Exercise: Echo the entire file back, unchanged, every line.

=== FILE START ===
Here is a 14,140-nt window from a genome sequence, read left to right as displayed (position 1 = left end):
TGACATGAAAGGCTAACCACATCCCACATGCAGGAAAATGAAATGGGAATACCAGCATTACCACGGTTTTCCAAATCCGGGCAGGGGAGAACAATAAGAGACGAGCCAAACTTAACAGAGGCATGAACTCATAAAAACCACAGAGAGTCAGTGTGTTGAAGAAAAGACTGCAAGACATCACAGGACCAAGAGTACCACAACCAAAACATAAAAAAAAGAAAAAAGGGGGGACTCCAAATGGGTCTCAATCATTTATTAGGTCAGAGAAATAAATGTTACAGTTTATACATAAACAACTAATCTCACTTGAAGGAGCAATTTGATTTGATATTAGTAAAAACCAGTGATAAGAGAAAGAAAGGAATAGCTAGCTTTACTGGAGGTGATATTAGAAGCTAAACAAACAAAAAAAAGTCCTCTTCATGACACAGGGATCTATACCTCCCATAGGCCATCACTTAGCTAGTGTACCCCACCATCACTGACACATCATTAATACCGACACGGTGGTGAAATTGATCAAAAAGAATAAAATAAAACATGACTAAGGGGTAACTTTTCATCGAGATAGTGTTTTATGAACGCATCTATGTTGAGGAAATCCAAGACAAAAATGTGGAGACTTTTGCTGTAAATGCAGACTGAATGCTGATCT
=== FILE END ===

Here is a 14,140-nt window from a genome sequence, read left to right as displayed (position 1 = left end):
TGACATGAAAGGCTAACCACATCCCACATGCAGGAAAATGAAATGGGAATACCAGCATTACCACGGTTTTCCAAATCCGGGCAGGGGAGAACAATAAGAGACGAGCCAAACTTAACAGAGGCATGAACTCATAAAAACCACAGAGAGTCAGTGTGTTGAAGAAAAGACTGCAAGACATCACAGGACCAAGAGTACCACAACCAAAACATAAAAAAAAGAAAAAAGGGGGGACTCCAAATGGGTCTCAATCATTTATTAGGTCAGAGAAATAAATGTTACAGTTTATACATAAACAACTAATCTCACTTGAAGGAGCAATTTGATTTGATATTAGTAAAAACCAGTGATAAGAGAAAGAAAGGAATAGCTAGCTTTACTGGAGGTGATATTAGAAGCTAAACAAACAAAAAAAAGTCCTCTTCATGACACAGGGATCTATACCTCCCATAGGCCATCACTTAGCTAGTGTACCCCACCATCACTGACACATCATTAATACCGACACGGTGGTGAAATTGATCAAAAAGAATAAAATAAAACATGACTAAGGGGTAACTTTTCATCGAGATAGTGTTTTATGAACGCATCTATGTTGAGGAAATCCAAGACAAAAATGTGGAGACTTTTGCTGTAAATGCAGACTGAATGCTGATCT